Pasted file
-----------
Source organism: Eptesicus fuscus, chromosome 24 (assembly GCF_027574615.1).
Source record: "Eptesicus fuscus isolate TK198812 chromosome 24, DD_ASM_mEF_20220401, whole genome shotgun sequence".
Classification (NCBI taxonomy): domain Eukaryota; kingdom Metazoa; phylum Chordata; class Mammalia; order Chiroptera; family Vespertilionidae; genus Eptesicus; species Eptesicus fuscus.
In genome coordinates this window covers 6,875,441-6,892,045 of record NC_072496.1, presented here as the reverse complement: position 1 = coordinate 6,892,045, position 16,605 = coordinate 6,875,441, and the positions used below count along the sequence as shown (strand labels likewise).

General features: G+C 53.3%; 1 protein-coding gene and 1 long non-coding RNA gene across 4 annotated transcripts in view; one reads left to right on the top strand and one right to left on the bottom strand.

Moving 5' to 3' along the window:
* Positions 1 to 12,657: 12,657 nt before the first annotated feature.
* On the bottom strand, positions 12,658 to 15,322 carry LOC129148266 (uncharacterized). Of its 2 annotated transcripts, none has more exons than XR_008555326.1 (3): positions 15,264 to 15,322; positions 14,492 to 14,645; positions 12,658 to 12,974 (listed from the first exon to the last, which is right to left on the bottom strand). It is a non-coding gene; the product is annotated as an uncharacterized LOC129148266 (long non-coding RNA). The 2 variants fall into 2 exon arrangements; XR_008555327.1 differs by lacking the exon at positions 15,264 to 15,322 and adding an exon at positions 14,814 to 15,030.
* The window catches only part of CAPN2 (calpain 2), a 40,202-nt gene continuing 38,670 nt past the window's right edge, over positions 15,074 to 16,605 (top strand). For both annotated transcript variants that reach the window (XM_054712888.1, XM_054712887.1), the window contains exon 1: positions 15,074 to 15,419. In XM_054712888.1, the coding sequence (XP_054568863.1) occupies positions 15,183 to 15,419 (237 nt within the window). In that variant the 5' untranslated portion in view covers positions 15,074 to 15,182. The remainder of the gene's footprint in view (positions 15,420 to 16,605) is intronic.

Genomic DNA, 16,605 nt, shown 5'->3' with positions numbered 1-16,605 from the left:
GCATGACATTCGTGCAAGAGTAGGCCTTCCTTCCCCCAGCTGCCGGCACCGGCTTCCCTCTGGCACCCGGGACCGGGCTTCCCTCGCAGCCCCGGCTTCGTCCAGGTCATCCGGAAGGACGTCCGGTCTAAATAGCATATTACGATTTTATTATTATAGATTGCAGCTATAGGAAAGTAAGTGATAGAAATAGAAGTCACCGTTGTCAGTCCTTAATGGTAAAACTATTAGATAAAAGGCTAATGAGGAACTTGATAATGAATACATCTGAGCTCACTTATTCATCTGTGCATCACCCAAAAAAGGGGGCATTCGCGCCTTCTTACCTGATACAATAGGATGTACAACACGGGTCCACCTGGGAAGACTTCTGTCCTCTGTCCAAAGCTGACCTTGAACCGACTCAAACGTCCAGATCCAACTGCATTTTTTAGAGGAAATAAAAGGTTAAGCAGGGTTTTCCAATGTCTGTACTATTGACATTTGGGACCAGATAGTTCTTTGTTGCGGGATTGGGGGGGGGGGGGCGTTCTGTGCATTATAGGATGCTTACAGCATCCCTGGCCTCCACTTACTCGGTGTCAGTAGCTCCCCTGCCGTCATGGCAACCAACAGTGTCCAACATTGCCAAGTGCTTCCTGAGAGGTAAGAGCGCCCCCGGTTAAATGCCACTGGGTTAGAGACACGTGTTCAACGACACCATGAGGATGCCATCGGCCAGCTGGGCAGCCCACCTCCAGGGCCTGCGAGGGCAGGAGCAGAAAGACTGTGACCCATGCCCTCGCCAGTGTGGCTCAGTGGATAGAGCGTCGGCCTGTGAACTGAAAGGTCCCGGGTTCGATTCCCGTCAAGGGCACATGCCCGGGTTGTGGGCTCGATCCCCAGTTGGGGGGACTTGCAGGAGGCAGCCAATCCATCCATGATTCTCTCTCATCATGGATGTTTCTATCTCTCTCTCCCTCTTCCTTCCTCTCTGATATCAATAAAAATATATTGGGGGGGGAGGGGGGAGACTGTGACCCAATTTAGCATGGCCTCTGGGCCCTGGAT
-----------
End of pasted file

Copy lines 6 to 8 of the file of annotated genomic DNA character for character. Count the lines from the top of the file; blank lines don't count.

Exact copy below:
Moving 5' to 3' along the window:
* Positions 1 to 12,657: 12,657 nt before the first annotated feature.
* On the bottom strand, positions 12,658 to 15,322 carry LOC129148266 (uncharacterized). Of its 2 annotated transcripts, none has more exons than XR_008555326.1 (3): positions 15,264 to 15,322; positions 14,492 to 14,645; positions 12,658 to 12,974 (listed from the first exon to the last, which is right to left on the bottom strand). It is a non-coding gene; the product is annotated as an uncharacterized LOC129148266 (long non-coding RNA). The 2 variants fall into 2 exon arrangements; XR_008555327.1 differs by lacking the exon at positions 15,264 to 15,322 and adding an exon at positions 14,814 to 15,030.